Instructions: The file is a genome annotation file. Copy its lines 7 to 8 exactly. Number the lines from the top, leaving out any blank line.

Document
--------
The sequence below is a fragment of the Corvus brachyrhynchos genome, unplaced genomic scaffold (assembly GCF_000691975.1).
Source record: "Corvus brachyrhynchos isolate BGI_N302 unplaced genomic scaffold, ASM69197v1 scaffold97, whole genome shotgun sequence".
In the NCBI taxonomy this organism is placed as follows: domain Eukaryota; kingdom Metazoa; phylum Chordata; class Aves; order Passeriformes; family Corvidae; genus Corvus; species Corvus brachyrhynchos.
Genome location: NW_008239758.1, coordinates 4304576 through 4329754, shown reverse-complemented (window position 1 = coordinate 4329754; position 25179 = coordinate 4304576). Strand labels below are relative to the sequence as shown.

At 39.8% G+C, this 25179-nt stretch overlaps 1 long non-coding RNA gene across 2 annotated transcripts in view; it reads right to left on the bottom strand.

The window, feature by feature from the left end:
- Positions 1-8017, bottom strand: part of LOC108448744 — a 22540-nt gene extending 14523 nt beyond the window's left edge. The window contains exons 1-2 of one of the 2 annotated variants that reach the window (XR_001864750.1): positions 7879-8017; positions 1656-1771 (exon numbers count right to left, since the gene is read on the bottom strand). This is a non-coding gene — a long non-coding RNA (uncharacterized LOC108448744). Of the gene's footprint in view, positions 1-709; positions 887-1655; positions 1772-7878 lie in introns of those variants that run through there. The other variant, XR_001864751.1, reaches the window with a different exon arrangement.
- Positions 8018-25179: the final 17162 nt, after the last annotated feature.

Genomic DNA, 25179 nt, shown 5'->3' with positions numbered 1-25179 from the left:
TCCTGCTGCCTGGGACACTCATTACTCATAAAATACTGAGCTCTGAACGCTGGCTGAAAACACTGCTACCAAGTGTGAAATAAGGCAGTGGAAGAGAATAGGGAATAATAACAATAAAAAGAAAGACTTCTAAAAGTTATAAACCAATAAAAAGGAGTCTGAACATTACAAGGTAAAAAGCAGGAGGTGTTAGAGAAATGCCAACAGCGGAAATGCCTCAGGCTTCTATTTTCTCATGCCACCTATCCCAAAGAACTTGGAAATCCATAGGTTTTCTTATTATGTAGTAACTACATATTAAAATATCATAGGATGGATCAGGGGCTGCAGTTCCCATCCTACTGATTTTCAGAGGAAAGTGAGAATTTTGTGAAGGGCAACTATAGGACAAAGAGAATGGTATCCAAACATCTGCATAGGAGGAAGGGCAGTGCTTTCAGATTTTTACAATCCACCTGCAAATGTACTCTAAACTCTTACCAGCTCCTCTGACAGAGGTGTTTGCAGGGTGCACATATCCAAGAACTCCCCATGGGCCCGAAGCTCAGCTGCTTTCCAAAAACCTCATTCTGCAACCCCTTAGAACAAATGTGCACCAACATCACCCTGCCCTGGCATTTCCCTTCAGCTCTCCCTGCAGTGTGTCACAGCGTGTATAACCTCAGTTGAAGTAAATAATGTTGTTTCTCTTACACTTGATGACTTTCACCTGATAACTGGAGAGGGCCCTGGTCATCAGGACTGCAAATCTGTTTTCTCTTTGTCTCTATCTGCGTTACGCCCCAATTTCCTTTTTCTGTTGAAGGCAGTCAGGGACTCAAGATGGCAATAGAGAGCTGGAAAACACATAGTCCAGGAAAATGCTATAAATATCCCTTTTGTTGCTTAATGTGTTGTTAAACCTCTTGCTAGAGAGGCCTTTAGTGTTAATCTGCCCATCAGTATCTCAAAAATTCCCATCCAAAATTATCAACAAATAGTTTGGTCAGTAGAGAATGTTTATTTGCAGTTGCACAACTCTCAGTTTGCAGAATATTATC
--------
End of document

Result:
- Positions 1-8017, bottom strand: part of LOC108448744 — a 22540-nt gene extending 14523 nt beyond the window's left edge. The window contains exons 1-2 of one of the 2 annotated variants that reach the window (XR_001864750.1): positions 7879-8017; positions 1656-1771 (exon numbers count right to left, since the gene is read on the bottom strand). This is a non-coding gene — a long non-coding RNA (uncharacterized LOC108448744). Of the gene's footprint in view, positions 1-709; positions 887-1655; positions 1772-7878 lie in introns of those variants that run through there. The other variant, XR_001864751.1, reaches the window with a different exon arrangement.
- Positions 8018-25179: the final 17162 nt, after the last annotated feature.